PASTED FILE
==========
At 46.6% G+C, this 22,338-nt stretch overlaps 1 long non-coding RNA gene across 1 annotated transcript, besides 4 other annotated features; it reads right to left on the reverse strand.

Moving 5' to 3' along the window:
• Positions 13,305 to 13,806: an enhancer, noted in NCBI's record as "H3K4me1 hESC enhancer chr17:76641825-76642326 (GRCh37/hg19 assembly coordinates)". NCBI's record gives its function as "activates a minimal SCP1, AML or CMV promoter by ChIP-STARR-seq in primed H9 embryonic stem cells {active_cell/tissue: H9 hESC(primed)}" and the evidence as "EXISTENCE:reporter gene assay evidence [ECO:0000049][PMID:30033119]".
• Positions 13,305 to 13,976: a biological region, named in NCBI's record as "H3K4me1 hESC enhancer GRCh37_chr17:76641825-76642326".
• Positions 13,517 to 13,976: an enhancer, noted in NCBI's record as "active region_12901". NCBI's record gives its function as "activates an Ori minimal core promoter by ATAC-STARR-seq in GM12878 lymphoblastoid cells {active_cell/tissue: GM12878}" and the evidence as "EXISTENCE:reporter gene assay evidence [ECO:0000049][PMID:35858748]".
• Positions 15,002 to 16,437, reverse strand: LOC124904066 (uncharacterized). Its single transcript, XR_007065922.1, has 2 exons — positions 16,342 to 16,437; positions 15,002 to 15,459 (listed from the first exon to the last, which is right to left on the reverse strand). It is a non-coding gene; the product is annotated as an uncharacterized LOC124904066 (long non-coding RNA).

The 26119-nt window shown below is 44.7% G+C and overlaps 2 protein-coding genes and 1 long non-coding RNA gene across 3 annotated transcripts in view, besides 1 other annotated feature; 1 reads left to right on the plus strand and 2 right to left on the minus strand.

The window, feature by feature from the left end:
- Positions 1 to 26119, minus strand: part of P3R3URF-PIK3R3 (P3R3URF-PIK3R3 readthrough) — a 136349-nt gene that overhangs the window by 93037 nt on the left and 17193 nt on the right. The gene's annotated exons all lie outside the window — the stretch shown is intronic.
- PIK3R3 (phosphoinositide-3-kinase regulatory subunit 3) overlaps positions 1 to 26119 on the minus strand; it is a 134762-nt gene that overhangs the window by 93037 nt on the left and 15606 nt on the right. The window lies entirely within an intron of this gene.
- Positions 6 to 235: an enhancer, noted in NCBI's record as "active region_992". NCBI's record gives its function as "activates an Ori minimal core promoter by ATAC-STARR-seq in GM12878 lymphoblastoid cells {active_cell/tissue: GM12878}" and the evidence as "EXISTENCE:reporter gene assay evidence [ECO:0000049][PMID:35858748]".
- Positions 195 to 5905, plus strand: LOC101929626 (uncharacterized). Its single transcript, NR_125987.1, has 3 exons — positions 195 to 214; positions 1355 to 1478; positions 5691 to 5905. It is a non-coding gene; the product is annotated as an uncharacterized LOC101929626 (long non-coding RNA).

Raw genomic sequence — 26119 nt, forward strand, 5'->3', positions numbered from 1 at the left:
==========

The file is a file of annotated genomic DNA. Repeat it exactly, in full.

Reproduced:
At 46.6% G+C, this 22,338-nt stretch overlaps 1 long non-coding RNA gene across 1 annotated transcript, besides 4 other annotated features; it reads right to left on the reverse strand.

Moving 5' to 3' along the window:
• Positions 13,305 to 13,806: an enhancer, noted in NCBI's record as "H3K4me1 hESC enhancer chr17:76641825-76642326 (GRCh37/hg19 assembly coordinates)". NCBI's record gives its function as "activates a minimal SCP1, AML or CMV promoter by ChIP-STARR-seq in primed H9 embryonic stem cells {active_cell/tissue: H9 hESC(primed)}" and the evidence as "EXISTENCE:reporter gene assay evidence [ECO:0000049][PMID:30033119]".
• Positions 13,305 to 13,976: a biological region, named in NCBI's record as "H3K4me1 hESC enhancer GRCh37_chr17:76641825-76642326".
• Positions 13,517 to 13,976: an enhancer, noted in NCBI's record as "active region_12901". NCBI's record gives its function as "activates an Ori minimal core promoter by ATAC-STARR-seq in GM12878 lymphoblastoid cells {active_cell/tissue: GM12878}" and the evidence as "EXISTENCE:reporter gene assay evidence [ECO:0000049][PMID:35858748]".
• Positions 15,002 to 16,437, reverse strand: LOC124904066 (uncharacterized). Its single transcript, XR_007065922.1, has 2 exons — positions 16,342 to 16,437; positions 15,002 to 15,459 (listed from the first exon to the last, which is right to left on the reverse strand). It is a non-coding gene; the product is annotated as an uncharacterized LOC124904066 (long non-coding RNA).

The 26119-nt window shown below is 44.7% G+C and overlaps 2 protein-coding genes and 1 long non-coding RNA gene across 3 annotated transcripts in view, besides 1 other annotated feature; 1 reads left to right on the plus strand and 2 right to left on the minus strand.

The window, feature by feature from the left end:
- Positions 1 to 26119, minus strand: part of P3R3URF-PIK3R3 (P3R3URF-PIK3R3 readthrough) — a 136349-nt gene that overhangs the window by 93037 nt on the left and 17193 nt on the right. The gene's annotated exons all lie outside the window — the stretch shown is intronic.
- PIK3R3 (phosphoinositide-3-kinase regulatory subunit 3) overlaps positions 1 to 26119 on the minus strand; it is a 134762-nt gene that overhangs the window by 93037 nt on the left and 15606 nt on the right. The window lies entirely within an intron of this gene.
- Positions 6 to 235: an enhancer, noted in NCBI's record as "active region_992". NCBI's record gives its function as "activates an Ori minimal core promoter by ATAC-STARR-seq in GM12878 lymphoblastoid cells {active_cell/tissue: GM12878}" and the evidence as "EXISTENCE:reporter gene assay evidence [ECO:0000049][PMID:35858748]".
- Positions 195 to 5905, plus strand: LOC101929626 (uncharacterized). Its single transcript, NR_125987.1, has 3 exons — positions 195 to 214; positions 1355 to 1478; positions 5691 to 5905. It is a non-coding gene; the product is annotated as an uncharacterized LOC101929626 (long non-coding RNA).

Raw genomic sequence — 26119 nt, forward strand, 5'->3', positions numbered from 1 at the left: